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Lawmakers fret over ICANN policy on trademarks and gTLDs

Amazon ponied up $185,000 each to apply for 76 generic top-level domains (gTLD) when ICANN opened up the process in 2012, but the most important TLD Amazon applied for, dot-Amazon, has yet to clear the approval process.

The Amazon gTLD has been in limbo for more than a year because of sovereignty arguments raised by Brazil and Peru.

How ICANN will treat trademarks as the organization approves and expands the applications for generic top level domains has been a top concern of trademark and brand owners.

On the agenda this week in Buenos Aires is a proposal from ICANN’s Government Advisory Council that would favor geographical name objections at the expense of brands.

A pair of lawmakers Monday urged ICANN’s CEO Fadi Chehade and Stephen Crocker, ICANN chairman of the board, not to go down that road at a time when the U.S. is preparing to hand over the stewardship of a key function of the Internet to ICANN.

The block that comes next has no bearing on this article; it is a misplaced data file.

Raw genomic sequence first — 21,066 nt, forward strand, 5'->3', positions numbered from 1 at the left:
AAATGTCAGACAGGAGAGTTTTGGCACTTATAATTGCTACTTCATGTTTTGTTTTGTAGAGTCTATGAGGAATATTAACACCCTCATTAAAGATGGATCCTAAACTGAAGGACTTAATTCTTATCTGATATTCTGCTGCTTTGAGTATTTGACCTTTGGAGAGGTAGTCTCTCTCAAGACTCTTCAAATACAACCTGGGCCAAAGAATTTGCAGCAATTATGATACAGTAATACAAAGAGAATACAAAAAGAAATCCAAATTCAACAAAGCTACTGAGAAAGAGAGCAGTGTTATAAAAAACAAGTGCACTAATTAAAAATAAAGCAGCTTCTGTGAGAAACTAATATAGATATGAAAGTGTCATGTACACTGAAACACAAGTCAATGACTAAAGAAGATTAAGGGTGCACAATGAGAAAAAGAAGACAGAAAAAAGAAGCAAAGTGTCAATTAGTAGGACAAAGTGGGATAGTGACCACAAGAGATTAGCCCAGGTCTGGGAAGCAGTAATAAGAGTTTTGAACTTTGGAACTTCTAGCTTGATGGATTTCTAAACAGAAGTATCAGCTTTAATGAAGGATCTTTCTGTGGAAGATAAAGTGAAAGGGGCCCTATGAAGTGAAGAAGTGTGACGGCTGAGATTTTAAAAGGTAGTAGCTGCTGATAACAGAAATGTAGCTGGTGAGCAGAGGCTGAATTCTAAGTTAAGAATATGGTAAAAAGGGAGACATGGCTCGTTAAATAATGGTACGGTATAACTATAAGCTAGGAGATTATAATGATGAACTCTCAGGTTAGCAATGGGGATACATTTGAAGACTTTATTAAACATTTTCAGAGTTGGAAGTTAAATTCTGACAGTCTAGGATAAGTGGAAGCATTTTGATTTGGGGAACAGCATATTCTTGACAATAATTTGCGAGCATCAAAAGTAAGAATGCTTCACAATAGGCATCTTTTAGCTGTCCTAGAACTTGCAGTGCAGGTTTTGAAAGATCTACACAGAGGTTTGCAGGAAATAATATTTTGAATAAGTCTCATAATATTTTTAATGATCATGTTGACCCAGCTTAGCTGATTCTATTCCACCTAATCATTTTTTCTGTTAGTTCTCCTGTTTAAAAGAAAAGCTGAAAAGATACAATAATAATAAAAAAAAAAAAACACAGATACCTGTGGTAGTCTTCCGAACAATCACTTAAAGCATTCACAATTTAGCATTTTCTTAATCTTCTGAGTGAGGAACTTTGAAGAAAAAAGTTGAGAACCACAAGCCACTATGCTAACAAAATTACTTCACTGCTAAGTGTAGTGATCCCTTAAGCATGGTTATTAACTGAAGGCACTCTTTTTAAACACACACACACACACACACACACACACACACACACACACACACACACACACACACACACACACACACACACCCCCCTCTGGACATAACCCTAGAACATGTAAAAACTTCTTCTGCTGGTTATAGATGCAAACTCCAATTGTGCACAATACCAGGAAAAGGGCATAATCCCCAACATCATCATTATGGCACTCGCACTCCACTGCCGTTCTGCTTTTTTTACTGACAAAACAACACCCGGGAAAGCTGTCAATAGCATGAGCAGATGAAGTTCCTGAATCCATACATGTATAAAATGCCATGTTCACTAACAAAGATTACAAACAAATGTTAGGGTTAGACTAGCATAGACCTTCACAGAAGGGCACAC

“We believe it is incumbent upon ICANN to “resolve this issue” and demonstrate that “all stakeholers and trademark owners can be treated fairly,” Reps. Randy Forbes (R-Va.) and Suzan DelBene (D-Wash.), co-chairs of the Congressional trademark caucus in the letter.

“Neither Brazil nor Peru has any legally recognized rights – let alone intellectual property rights – in the term ‘Amazon’ and there is no basis in international law for either country to assert rights in the term ‘Amazon,’” Reps. Forbes and DelBene wrote.

The lawmakers contend that ICANN has “no legal basis” to reject Amazon’s application for the gTLD and threatens the established principles of international trademark law.

Earlier this month, a group of a dozen lawmakers led by Rep. Blake Farenthold (R-Tex.) voiced similar concerns earlier this month to ICANN leaders about the GAC and its increasing control over ICANN’s policies.

“As the plans for the IANA transition develop, it is critical that ICANN’s rules and policies not be subverted by government interference,” the letter said.